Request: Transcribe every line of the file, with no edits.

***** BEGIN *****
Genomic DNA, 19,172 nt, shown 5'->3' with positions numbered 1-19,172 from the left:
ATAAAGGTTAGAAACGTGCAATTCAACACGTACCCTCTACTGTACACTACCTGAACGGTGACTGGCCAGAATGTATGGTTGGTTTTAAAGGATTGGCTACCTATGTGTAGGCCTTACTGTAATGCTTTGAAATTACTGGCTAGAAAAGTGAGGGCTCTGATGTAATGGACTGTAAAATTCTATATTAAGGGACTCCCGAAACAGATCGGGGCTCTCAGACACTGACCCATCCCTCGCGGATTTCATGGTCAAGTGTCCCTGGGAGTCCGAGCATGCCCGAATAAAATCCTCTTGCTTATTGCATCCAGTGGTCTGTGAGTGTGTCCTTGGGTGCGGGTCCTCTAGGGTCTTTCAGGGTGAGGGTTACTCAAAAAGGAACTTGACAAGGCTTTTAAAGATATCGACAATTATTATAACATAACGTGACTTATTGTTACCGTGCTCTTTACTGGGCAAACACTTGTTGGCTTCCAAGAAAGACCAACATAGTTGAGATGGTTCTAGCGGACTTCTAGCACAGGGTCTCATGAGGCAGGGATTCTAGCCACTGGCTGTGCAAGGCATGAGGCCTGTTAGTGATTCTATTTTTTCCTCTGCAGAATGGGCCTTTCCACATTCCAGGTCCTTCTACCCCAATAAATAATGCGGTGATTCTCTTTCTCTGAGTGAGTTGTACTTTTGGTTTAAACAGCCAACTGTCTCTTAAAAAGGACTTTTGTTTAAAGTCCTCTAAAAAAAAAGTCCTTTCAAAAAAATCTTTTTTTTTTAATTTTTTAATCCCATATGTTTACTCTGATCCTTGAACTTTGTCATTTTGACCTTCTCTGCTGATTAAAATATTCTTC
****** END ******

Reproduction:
Genomic DNA, 19,172 nt, shown 5'->3' with positions numbered 1-19,172 from the left:
ATAAAGGTTAGAAACGTGCAATTCAACACGTACCCTCTACTGTACACTACCTGAACGGTGACTGGCCAGAATGTATGGTTGGTTTTAAAGGATTGGCTACCTATGTGTAGGCCTTACTGTAATGCTTTGAAATTACTGGCTAGAAAAGTGAGGGCTCTGATGTAATGGACTGTAAAATTCTATATTAAGGGACTCCCGAAACAGATCGGGGCTCTCAGACACTGACCCATCCCTCGCGGATTTCATGGTCAAGTGTCCCTGGGAGTCCGAGCATGCCCGAATAAAATCCTCTTGCTTATTGCATCCAGTGGTCTGTGAGTGTGTCCTTGGGTGCGGGTCCTCTAGGGTCTTTCAGGGTGAGGGTTACTCAAAAAGGAACTTGACAAGGCTTTTAAAGATATCGACAATTATTATAACATAACGTGACTTATTGTTACCGTGCTCTTTACTGGGCAAACACTTGTTGGCTTCCAAGAAAGACCAACATAGTTGAGATGGTTCTAGCGGACTTCTAGCACAGGGTCTCATGAGGCAGGGATTCTAGCCACTGGCTGTGCAAGGCATGAGGCCTGTTAGTGATTCTATTTTTTCCTCTGCAGAATGGGCCTTTCCACATTCCAGGTCCTTCTACCCCAATAAATAATGCGGTGATTCTCTTTCTCTGAGTGAGTTGTACTTTTGGTTTAAACAGCCAACTGTCTCTTAAAAAGGACTTTTGTTTAAAGTCCTCTAAAAAAAAAGTCCTTTCAAAAAAATCTTTTTTTTTTAATTTTTTAATCCCATATGTTTACTCTGATCCTTGAACTTTGTCATTTTGACCTTCTCTGCTGATTAAAATATTCTTC